The community center was a mud structure, painted light blue. The inside also looked really great, there was a room with rows of sewing machines and women working with them making clothes. In the next room, there were a bunch of kids playing, it was a playing center. The architect got so excited seeing this nice piece of architecture feeling indigenous and vernacular, and the facilities to build capacity for local women’s involvement in economic activity, and the child care center let kids play in a safe and quality environment.

Everything seemed to be working so well! But, actually it was not: Around 50% of the informal economy in that village was household based, how had those women been selected among many to work there? Of course, it was working very well, but for very small groups in the community, a minority who had the literacy to work with these sophisticated machines.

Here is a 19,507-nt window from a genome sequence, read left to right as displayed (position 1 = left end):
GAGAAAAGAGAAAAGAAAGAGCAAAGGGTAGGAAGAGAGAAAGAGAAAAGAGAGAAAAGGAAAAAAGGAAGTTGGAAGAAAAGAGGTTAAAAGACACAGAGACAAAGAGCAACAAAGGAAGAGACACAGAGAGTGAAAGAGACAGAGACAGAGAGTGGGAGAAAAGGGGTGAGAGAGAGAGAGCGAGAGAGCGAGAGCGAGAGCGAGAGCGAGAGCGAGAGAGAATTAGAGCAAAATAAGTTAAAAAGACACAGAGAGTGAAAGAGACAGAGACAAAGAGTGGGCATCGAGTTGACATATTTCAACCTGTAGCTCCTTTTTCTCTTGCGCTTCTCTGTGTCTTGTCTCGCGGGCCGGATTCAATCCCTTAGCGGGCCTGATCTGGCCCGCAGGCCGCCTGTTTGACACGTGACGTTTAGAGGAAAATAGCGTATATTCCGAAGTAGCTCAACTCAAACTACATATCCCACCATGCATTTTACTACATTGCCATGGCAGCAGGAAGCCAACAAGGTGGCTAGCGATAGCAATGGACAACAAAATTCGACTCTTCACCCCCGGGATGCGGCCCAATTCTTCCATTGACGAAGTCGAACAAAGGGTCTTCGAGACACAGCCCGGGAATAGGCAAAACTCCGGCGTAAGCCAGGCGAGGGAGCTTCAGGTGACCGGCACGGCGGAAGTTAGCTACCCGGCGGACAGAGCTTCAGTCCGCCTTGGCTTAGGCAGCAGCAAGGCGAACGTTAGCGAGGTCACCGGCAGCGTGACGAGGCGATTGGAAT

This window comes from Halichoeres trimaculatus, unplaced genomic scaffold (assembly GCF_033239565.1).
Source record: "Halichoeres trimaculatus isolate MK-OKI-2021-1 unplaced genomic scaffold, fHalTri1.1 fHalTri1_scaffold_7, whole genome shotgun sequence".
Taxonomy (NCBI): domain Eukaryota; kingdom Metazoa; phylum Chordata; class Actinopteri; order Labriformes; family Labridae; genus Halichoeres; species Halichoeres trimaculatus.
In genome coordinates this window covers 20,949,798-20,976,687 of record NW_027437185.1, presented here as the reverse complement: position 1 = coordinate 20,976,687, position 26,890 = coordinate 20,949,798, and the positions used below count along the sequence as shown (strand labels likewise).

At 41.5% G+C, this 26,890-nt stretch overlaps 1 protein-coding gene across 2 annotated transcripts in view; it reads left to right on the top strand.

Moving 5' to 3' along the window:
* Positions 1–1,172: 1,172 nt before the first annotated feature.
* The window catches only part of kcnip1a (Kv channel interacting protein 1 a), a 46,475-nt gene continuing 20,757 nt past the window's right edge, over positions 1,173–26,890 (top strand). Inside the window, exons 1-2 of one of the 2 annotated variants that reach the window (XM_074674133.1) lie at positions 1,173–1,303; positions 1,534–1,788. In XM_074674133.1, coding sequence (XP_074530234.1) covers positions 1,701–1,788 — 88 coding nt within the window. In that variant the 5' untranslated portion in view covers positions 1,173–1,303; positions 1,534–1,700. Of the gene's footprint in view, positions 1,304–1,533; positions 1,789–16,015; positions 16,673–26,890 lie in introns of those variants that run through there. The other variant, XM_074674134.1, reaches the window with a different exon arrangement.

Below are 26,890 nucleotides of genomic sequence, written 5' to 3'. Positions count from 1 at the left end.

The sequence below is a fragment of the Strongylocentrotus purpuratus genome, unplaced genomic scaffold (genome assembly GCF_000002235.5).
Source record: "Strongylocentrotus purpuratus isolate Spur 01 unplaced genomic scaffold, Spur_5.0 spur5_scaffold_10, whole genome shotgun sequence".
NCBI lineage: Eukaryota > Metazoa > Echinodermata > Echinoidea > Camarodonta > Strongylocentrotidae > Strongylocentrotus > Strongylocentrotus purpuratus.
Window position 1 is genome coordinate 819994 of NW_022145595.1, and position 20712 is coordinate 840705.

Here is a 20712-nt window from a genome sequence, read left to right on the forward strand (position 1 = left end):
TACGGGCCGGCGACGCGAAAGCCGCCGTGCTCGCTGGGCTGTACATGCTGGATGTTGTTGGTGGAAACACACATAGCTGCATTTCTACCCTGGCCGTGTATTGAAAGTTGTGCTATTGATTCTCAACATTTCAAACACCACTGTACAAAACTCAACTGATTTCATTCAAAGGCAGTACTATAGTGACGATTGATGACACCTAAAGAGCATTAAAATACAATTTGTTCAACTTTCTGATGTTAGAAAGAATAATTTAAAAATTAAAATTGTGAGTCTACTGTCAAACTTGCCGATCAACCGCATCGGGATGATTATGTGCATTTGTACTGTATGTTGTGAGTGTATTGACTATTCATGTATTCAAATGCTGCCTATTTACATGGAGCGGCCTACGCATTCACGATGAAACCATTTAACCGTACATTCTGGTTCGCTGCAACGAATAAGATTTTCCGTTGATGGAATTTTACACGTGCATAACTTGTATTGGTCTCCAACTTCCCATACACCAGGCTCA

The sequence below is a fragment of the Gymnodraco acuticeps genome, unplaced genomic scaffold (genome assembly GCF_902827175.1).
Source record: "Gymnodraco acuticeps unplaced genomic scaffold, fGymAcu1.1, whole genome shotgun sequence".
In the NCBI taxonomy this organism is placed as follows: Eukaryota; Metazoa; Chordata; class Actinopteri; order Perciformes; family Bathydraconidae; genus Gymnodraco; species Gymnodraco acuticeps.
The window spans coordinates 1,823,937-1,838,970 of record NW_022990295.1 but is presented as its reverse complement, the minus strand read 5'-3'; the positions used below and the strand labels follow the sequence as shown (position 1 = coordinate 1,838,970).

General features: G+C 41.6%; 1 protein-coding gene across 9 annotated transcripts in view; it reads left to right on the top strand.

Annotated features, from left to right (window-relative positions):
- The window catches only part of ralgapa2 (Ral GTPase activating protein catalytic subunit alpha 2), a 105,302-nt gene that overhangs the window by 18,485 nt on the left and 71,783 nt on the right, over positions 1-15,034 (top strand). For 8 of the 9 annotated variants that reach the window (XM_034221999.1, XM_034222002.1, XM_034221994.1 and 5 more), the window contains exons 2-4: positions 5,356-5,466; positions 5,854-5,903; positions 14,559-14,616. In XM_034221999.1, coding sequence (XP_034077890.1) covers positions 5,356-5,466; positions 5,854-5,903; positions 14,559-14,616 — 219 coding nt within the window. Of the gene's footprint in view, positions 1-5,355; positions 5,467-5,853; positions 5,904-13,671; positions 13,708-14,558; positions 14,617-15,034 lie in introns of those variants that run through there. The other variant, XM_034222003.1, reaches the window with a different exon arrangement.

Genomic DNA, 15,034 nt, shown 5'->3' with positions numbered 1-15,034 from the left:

And then, the play center was not the way the community dealt with child care. Traditionally it was the responsibility of the elderly who often converted the forefront room into a nursery and playing room and looked after their close relatives’ children, so the child care was home-based and was a way of connections among generations and transferring cultural learning.

And further, there were 2000 families in the community, and the room accommodated at most 15 kids. How did these 15 kids get selected? In reality, the project had created divisions and conflicts in the community. There was a “preemptive undermining of the traditional way of doing things” (2) (which in this case was working very well in the context of the community).

So, the community center was not working so far as the ‘community’ was concerned, but working very well so far as the’ community center’ was concerned (2).